This is what we recommend, the dual catch can system. We believe that this is the best-case scenario that enables the PCV valve to do it’s job in regulating airflow, the PCV-side catch can to capture oil being evacuated by the manifold vacuum, and allows the breather side to work properly to ensure proper airflow into and out of the crankcase. You may connect the breather-side catch can either to the intake tube or vent-to-atmosphere if regulations allow.

The downsides to this setup are that space may be a concern in tight engine bays as having two catch cans and the plumbing running around the engine bay might make fitting them a concern, but we believe this is well worth the trouble to ensure peak performance and reliability.

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What is an AN fitting?

We get asked this question quite a bit from enthusiasts that are new to AN fittings, so here’s a quick explanation:

The AN specification is a particular type of fitting used to connect hoses and/or rigid tubing that carries fluid. It was originally developed for the US military and dates back to World War II from a standard agreed upon by the Army and Navy, hence AN.

AN sizes range from -2 to -32, although larger sizes can be made if desired. This sizing system is called a “dash size”, and is measured in 1/16-inch increments. For example, a -8 fitting would be 8/16-inch or 1/2-inch. It is common to incorrectly say “minus eight” as the hypen looks like a minus sign, the correct term would be “dash eight” or “dash ten” depending on the size.

AN fittings use a flare to seal the connection. There is a 37-degree machined flare on both the male and female sides of the connection that forms a metal-to-metal seal. There are other standards that use a similar system, such as JIC and SAE flared fittings, but these may not be compatible. Mixing them can cause damage to the fitting or a leak at the flare.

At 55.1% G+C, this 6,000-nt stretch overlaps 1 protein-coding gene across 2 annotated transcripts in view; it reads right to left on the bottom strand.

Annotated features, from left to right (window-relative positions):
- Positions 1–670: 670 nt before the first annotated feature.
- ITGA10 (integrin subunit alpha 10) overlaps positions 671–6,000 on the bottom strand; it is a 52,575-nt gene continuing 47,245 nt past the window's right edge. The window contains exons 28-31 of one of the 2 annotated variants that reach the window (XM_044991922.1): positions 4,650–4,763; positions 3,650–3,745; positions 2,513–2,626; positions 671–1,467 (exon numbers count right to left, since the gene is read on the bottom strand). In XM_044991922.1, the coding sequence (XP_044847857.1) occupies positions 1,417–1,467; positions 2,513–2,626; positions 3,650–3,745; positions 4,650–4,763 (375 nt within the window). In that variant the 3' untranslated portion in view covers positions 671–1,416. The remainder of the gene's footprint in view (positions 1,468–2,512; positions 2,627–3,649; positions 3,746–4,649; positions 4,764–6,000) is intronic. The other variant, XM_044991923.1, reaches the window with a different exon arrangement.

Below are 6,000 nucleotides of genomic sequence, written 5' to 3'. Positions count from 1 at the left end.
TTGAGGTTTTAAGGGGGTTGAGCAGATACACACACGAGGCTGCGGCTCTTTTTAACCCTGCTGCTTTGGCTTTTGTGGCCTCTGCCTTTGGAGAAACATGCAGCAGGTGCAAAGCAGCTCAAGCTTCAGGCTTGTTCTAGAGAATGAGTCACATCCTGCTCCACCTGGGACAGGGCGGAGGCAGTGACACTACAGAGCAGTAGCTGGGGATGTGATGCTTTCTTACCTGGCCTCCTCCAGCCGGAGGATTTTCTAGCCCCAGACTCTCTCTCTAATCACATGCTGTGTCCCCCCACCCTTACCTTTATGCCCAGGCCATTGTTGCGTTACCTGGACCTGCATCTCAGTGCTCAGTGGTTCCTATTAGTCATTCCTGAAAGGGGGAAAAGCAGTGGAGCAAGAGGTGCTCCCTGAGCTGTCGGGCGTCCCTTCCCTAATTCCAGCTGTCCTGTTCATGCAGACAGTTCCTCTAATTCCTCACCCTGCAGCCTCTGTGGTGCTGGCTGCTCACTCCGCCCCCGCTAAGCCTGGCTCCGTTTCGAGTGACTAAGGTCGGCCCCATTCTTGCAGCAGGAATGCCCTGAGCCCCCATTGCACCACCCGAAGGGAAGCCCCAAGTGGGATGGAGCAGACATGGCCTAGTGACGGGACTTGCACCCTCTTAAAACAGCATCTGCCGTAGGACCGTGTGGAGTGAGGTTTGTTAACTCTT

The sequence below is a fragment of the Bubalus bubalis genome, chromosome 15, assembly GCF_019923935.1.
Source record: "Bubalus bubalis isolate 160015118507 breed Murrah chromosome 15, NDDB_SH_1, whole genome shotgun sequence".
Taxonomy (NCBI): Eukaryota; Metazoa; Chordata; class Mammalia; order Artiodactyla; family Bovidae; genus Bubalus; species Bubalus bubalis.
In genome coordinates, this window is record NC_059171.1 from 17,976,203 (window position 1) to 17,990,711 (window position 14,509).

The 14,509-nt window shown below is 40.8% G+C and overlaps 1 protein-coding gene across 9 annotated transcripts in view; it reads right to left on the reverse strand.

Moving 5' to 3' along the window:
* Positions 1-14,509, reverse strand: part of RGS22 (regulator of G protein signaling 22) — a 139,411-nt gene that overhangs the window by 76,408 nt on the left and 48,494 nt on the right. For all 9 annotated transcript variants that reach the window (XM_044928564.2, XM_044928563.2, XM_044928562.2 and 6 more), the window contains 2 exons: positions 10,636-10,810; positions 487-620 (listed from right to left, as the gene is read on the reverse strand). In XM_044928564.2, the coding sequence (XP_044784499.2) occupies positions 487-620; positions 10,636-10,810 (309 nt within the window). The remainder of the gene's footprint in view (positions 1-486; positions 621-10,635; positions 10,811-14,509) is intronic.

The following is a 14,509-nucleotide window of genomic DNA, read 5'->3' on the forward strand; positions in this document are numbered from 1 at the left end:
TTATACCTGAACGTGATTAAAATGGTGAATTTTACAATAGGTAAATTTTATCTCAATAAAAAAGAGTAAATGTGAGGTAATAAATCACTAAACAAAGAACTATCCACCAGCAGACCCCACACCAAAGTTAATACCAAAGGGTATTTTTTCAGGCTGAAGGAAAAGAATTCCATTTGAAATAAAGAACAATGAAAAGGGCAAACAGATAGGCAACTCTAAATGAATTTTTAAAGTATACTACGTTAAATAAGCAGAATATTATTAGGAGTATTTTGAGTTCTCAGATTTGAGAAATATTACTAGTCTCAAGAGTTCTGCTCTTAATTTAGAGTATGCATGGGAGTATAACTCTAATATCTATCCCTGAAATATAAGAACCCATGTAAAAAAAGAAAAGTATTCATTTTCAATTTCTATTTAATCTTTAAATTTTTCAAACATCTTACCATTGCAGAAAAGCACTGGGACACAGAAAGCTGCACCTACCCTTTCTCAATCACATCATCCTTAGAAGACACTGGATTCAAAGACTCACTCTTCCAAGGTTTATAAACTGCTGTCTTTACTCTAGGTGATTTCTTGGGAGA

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How to Assemble PTFE Hose End Fittings

PTFE hose ends are quite a bit different from regular swivel hose ends intended for braided rubber hose. PTFE hose is closer in design to a “flexible tube” than a rubber hose, and the hose ends seal using a ferrule (sometimes called an olive) rather than sealing by sandwiching the rubber between the hose end body and collar. It’s important to make sure you follow the proper procedures to ensure correct assembly, reliability, and performance. Remember, hoses fittings aren’t just for looks or for delivering fluids, they are safety items designed to ensure that the fluids they are carrying get to where they need to go without leaking. Failure properly assemble these parts can lead to poor performance or leaking flammable fluids, and we all know that’s not good!

Step 1: Cut the hose to desired length.
Measure twice and make sure the hose is the length necessary to go from Point A to Point B. If necessary you can try cutting it a bit longer than you actually need to, then shortening it up a bit until the length is just right for your application. It’s important to ensure you get a clean perpendicular cut on the hose, as deviations can cause the hose to not seal properly inside the hose end, leading to leaks. In fact, on PTFE hose ends, any significant deviation from 90 degrees means you won’t be able to get the ferrule on the hose at all.

Note: Cutting the hose requires special tools. We don’t recommend using metal cut-off wheels or abrasive cutting tools as these can cause a large amount of dust to build up in the hose which must be cleaned prior to continuing the assembly process. Failure to clean can result in the dust entering your parts, causing damage. We recommend using either a hydraulic hose cutting blade or a 350 MCM electrical cable cutter.

Step 2: Place the collar on the hose